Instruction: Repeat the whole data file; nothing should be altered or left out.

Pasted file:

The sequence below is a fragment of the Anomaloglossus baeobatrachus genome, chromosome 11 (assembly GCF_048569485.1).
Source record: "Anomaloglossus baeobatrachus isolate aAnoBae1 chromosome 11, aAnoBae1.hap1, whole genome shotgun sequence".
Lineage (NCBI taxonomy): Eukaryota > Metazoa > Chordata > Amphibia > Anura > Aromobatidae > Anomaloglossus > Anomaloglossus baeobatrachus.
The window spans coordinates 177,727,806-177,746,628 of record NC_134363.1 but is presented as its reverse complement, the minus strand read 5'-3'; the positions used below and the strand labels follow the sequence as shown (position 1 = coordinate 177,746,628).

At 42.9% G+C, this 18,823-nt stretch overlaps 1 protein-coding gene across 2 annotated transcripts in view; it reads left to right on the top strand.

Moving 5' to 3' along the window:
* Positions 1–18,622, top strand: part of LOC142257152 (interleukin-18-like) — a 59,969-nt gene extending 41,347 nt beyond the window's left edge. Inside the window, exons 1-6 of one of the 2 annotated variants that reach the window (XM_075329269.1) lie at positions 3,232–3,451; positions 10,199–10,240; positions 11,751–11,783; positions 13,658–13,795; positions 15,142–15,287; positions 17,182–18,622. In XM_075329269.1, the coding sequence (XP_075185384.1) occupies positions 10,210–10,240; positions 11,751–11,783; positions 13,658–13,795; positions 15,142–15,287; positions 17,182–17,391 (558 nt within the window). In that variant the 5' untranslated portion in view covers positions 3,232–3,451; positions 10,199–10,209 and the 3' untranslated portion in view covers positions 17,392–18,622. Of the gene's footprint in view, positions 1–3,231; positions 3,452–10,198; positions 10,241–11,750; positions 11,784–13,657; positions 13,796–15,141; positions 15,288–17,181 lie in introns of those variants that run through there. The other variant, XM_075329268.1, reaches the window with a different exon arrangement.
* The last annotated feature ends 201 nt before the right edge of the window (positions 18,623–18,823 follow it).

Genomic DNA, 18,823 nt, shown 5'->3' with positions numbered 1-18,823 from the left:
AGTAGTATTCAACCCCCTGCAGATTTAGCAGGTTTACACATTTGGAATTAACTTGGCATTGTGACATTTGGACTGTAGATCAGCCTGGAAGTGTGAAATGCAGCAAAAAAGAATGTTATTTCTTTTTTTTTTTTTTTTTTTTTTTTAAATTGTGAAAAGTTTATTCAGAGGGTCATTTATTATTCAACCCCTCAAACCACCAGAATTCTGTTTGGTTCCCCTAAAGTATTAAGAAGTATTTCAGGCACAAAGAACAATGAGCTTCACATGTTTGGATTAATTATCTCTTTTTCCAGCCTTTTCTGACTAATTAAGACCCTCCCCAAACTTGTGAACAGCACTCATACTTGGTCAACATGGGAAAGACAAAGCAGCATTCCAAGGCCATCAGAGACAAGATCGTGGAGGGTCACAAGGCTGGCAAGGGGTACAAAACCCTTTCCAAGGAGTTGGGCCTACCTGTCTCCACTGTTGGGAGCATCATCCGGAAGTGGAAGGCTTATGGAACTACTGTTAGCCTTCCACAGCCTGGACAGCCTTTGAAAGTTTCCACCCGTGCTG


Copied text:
The sequence below is a fragment of the Anomaloglossus baeobatrachus genome, chromosome 11 (assembly GCF_048569485.1).
Source record: "Anomaloglossus baeobatrachus isolate aAnoBae1 chromosome 11, aAnoBae1.hap1, whole genome shotgun sequence".
Lineage (NCBI taxonomy): Eukaryota > Metazoa > Chordata > Amphibia > Anura > Aromobatidae > Anomaloglossus > Anomaloglossus baeobatrachus.
The window spans coordinates 177,727,806-177,746,628 of record NC_134363.1 but is presented as its reverse complement, the minus strand read 5'-3'; the positions used below and the strand labels follow the sequence as shown (position 1 = coordinate 177,746,628).

At 42.9% G+C, this 18,823-nt stretch overlaps 1 protein-coding gene across 2 annotated transcripts in view; it reads left to right on the top strand.

Moving 5' to 3' along the window:
* Positions 1–18,622, top strand: part of LOC142257152 (interleukin-18-like) — a 59,969-nt gene extending 41,347 nt beyond the window's left edge. Inside the window, exons 1-6 of one of the 2 annotated variants that reach the window (XM_075329269.1) lie at positions 3,232–3,451; positions 10,199–10,240; positions 11,751–11,783; positions 13,658–13,795; positions 15,142–15,287; positions 17,182–18,622. In XM_075329269.1, the coding sequence (XP_075185384.1) occupies positions 10,210–10,240; positions 11,751–11,783; positions 13,658–13,795; positions 15,142–15,287; positions 17,182–17,391 (558 nt within the window). In that variant the 5' untranslated portion in view covers positions 3,232–3,451; positions 10,199–10,209 and the 3' untranslated portion in view covers positions 17,392–18,622. Of the gene's footprint in view, positions 1–3,231; positions 3,452–10,198; positions 10,241–11,750; positions 11,784–13,657; positions 13,796–15,141; positions 15,288–17,181 lie in introns of those variants that run through there. The other variant, XM_075329268.1, reaches the window with a different exon arrangement.
* The last annotated feature ends 201 nt before the right edge of the window (positions 18,623–18,823 follow it).

Genomic DNA, 18,823 nt, shown 5'->3' with positions numbered 1-18,823 from the left:
AGTAGTATTCAACCCCCTGCAGATTTAGCAGGTTTACACATTTGGAATTAACTTGGCATTGTGACATTTGGACTGTAGATCAGCCTGGAAGTGTGAAATGCAGCAAAAAAGAATGTTATTTCTTTTTTTTTTTTTTTTTTTTTTTTAAATTGTGAAAAGTTTATTCAGAGGGTCATTTATTATTCAACCCCTCAAACCACCAGAATTCTGTTTGGTTCCCCTAAAGTATTAAGAAGTATTTCAGGCACAAAGAACAATGAGCTTCACATGTTTGGATTAATTATCTCTTTTTCCAGCCTTTTCTGACTAATTAAGACCCTCCCCAAACTTGTGAACAGCACTCATACTTGGTCAACATGGGAAAGACAAAGCAGCATTCCAAGGCCATCAGAGACAAGATCGTGGAGGGTCACAAGGCTGGCAAGGGGTACAAAACCCTTTCCAAGGAGTTGGGCCTACCTGTCTCCACTGTTGGGAGCATCATCCGGAAGTGGAAGGCTTATGGAACTACTGTTAGCCTTCCACAGCCTGGACAGCCTTTGAAAGTTTCCACCCGTGCTG